ASA indicates aspirin; CI, confidence interval; HR, hazard ratio; INR, international normalized ratio; NOAC, new oral anticoagulant; VKA, vitamin K antagonist; and VTE, venous thromboembolism.

*At minimum 1 y (range 12–48 mo) of follow up; compared with placebo.

†73% to 93% of patients with unprovoked VTE.

Despite universal availability, inexpensive cost, and well-established drug safety profile, the use of aspirin previously has not been extensively studied outside of the orthopedic surgery population for the treatment or prevention of VTE. Practically, aspirin may represent a convenient intermediate therapy between no treatment and indefinite anticoagulation, balancing the risk of bleeding with the benefit of preventing recurrent thrombosis in a moderate risk population. Two trials recently were completed to address this question: the Warfarin and Aspirin (WARFASA) study13 and the Aspirin to Prevent Recurrent Venous Thromboembolism (ASPIRE) study.14 In both trials, aspirin was compared against placebo after completion of a minimum of 6 weeks of anticoagulation in patients with unprovoked VTE. Patients were treated with 100 mg of aspirin or placebo for 2 to 4 years. In both trials a decrease in recurrent VTE was demonstrated with a low risk of major bleeding. However, neither study was powered to detect moderate treatment effects among different subgroups of patients.

The Aspirin for the prevention of recurrent venous thromboembolism study (INSPIRE)15 was designed to more accurately delineate the treatment effects of the WARFASA and ASPIRE trials in prespecified subgroups by combining the results at a patient level before unblinding of the 2 arms. The study was initially powered to detect with 80% confidence a 30% reduction in recurrent VTE, although as a result of slow enrollment was ultimately powered to detect a 35% reduction in recurrent VTE. VTE occurred in 18.4% of patients on placebo and in 13.1% of patients assigned to aspirin (hazard ratio, 0.68; 95% confidence interval, 0.51–0.90; P=0.008) corresponding to a number needed to treat of 42 to prevent 1 symptomatic VTE occurrence. Additional data garnered from this analysis were most valuable in identifying the populations most likely to benefit (men and individuals aged ≥65 years) and evaluating the treatment effect over time. The absolute reduction of recurrent events was significantly greater over the first year when the risk of recurrence was highest.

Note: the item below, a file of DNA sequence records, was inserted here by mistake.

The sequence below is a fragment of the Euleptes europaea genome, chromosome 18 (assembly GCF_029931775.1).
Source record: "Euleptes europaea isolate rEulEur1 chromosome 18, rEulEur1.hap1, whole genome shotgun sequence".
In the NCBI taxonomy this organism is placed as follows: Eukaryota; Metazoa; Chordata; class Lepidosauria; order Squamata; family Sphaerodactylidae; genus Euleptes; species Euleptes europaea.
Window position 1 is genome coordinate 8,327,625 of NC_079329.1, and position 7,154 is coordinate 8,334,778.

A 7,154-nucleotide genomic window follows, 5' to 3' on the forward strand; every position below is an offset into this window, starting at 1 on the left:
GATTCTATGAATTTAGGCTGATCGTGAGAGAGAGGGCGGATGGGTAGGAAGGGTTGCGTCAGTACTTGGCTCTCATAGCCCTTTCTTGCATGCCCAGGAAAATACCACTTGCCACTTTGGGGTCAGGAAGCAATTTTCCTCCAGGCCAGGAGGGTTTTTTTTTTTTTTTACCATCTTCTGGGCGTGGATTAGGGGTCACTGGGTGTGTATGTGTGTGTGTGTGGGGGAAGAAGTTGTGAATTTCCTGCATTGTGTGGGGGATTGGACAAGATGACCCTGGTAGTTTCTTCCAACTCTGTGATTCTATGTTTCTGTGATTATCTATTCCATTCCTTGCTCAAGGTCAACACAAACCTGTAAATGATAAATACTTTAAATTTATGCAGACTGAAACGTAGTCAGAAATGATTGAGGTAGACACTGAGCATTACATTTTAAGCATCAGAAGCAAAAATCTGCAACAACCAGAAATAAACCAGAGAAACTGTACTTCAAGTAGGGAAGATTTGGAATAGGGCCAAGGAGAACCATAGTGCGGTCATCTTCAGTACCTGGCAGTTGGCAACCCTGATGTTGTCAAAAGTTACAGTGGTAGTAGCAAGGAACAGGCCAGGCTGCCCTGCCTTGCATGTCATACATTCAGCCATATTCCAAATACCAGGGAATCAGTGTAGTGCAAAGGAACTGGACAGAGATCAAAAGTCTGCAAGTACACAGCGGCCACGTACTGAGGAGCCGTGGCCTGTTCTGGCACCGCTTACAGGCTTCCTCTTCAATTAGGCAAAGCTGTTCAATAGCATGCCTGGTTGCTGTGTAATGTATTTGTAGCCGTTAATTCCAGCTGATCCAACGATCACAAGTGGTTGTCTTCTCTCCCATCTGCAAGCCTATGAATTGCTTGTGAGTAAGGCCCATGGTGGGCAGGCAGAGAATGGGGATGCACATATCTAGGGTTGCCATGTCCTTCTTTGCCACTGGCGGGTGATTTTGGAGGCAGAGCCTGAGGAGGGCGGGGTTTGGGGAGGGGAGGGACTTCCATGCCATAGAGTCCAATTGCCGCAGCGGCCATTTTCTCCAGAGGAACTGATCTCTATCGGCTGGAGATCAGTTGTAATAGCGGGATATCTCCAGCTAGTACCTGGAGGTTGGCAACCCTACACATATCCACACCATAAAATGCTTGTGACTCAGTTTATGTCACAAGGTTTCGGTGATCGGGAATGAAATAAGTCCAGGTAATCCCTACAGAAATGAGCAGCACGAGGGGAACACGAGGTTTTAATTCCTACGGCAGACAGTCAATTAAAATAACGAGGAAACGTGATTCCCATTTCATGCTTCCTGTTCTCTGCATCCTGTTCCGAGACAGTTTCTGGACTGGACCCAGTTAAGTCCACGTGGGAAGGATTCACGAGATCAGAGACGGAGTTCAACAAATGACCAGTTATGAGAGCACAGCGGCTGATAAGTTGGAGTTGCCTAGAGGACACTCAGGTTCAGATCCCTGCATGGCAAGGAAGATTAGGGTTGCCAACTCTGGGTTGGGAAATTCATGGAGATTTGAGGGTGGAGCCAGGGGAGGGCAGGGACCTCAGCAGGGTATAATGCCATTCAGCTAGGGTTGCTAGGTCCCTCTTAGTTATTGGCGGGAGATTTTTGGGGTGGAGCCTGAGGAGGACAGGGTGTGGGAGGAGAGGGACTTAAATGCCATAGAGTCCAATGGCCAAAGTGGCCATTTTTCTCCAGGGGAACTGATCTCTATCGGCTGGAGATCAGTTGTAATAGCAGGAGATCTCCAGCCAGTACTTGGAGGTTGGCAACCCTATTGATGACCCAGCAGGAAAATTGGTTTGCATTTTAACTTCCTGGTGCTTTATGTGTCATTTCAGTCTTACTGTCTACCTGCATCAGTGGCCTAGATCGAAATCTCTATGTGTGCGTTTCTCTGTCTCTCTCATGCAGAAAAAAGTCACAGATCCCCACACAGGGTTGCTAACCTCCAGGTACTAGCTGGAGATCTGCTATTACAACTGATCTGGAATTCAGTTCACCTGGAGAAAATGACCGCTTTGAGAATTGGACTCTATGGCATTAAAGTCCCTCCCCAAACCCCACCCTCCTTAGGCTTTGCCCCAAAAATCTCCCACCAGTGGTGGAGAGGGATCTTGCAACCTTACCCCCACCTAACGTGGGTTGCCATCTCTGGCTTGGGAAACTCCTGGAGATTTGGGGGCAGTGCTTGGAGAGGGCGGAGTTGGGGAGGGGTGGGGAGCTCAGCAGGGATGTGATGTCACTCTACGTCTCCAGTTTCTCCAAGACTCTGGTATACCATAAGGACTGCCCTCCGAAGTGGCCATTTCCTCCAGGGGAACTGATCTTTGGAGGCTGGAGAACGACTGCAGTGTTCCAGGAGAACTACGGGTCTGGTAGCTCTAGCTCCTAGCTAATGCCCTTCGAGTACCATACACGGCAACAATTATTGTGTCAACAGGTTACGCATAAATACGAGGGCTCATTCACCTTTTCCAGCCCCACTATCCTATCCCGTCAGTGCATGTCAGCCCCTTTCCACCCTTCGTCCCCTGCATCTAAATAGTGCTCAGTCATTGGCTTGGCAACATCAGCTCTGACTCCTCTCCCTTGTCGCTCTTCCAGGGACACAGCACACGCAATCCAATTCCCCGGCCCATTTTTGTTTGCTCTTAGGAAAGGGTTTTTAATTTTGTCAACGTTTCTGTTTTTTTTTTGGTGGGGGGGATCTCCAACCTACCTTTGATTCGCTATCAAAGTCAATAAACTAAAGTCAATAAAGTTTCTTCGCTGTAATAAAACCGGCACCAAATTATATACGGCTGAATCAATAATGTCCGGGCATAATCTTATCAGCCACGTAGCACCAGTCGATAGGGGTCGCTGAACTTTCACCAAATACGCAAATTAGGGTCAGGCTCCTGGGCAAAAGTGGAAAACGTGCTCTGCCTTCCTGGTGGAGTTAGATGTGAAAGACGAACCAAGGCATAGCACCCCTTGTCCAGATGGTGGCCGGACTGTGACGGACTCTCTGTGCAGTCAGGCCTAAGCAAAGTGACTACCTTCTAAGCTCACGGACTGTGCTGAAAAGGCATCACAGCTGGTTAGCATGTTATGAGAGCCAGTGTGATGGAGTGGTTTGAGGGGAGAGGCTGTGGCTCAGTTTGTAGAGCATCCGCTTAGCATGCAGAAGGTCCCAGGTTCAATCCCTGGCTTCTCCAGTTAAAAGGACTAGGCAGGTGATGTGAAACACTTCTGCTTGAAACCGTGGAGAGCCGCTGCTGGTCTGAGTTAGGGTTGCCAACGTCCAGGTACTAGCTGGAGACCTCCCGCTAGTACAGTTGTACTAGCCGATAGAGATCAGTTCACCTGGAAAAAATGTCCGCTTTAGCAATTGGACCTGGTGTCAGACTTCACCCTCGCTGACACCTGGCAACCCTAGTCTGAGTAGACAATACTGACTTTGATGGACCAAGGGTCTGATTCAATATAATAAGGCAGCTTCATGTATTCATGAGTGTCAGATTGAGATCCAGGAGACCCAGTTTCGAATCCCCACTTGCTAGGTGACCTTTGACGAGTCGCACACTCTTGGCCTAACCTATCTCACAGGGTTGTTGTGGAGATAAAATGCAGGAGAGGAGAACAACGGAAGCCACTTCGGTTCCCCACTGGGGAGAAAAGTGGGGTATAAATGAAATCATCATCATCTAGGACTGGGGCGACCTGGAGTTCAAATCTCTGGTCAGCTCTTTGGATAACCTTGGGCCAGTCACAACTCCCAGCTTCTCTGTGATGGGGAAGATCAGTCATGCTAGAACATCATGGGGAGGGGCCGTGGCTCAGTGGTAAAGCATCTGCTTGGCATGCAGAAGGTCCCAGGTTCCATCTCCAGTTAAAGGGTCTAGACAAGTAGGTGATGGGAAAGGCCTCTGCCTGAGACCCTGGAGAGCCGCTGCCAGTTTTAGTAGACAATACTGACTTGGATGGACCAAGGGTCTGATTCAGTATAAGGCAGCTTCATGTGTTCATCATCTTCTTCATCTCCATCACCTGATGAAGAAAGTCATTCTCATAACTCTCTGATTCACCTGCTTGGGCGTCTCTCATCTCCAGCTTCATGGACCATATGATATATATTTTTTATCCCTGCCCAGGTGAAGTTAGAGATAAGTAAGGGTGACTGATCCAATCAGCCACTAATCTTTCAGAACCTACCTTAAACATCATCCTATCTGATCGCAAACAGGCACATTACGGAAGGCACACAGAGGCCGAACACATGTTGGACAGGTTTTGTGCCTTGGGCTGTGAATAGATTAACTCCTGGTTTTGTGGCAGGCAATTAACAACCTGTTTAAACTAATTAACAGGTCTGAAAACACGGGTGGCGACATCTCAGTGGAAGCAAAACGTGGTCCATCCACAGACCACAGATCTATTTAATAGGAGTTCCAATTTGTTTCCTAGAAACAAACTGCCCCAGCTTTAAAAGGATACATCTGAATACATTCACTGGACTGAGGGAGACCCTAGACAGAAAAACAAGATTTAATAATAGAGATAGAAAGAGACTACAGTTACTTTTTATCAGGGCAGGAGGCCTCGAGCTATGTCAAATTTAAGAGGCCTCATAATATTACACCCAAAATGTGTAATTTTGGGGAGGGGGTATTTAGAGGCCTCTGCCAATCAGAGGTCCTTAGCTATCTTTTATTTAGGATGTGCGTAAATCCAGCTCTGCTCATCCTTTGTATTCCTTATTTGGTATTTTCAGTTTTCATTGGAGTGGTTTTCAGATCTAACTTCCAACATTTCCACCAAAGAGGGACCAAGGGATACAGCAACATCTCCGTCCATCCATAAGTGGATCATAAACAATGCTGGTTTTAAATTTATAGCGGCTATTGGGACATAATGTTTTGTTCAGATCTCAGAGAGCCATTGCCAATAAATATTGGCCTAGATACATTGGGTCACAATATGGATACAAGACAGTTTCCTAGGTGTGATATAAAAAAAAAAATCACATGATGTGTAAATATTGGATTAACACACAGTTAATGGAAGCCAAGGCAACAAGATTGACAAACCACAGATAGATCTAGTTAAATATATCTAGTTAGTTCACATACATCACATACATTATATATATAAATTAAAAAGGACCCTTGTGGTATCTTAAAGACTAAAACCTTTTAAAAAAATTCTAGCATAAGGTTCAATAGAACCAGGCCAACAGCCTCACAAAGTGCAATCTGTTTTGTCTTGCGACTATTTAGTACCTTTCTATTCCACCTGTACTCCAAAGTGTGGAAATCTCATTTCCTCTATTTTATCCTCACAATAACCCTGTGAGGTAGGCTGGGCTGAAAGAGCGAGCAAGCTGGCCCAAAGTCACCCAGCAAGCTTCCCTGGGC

It is surprising, given that platelets are known to be central to thrombosis, that antiplatelet therapy was not considered sooner to be compared in a rigorous randomized, control trial for DVT prevention. However, experimental data directly supporting the role of the platelet in DVT were generally lacking. One early report with an experimental rodent model suggests platelets directly contributed to acute venous thrombosis,16 but most experimental venous thrombosis research over the last 2 decades has focused on the role of the leukocyte and vein wall.17,18 This is because of the classic dogma that the fibrin rich red clot formation in venous thrombosis is primarily driven by the clotting pathway, whereas arterial thrombosis is thought to be more platelet driven. However, recent experimental data using murine models suggest that the platelet is a critical component of early DVT. First, the assembling and colocalization of the coagulation cascade occurs on the platelet surface in juxtaposition to the endothelium.19 Second, release of von Willebrand Factor provides a bridge between the platelet and endothelium. Studies using von Willebrand Factor gene–deleted mice confirmed decreased thrombus size that was not reversed with exogenous factor VIII, in a flow-limited venous thrombosis model.20 Extrapolation of data to humans is somewhat limited with any animal model system of human disease, including partial or total stasis DVT models.21 Particularly relevant to the current INSPIRE study is that there are no animal models (yet) of recurrent DVT.

The pathophysiology of recurrent unprovoked DVT may be different than primary DVT. How? It is likely the vein wall is damaged with the initial thrombus insult, even in those who fully lyse their DVT. Although direct tissue histopathologic examples are rare, post-DVT vein wall changes are exemplified physiologically by valve reflux and thickened and noncompliant vein walls, which together culminate in post-thrombotic syndrome. Thus, the endothelium that is regenerated after the thrombus has cleared may be more likely to thrombose. Intriguingly then, the current clinical data suggest the platelet may be more central to recurrent DVT than primary DVT.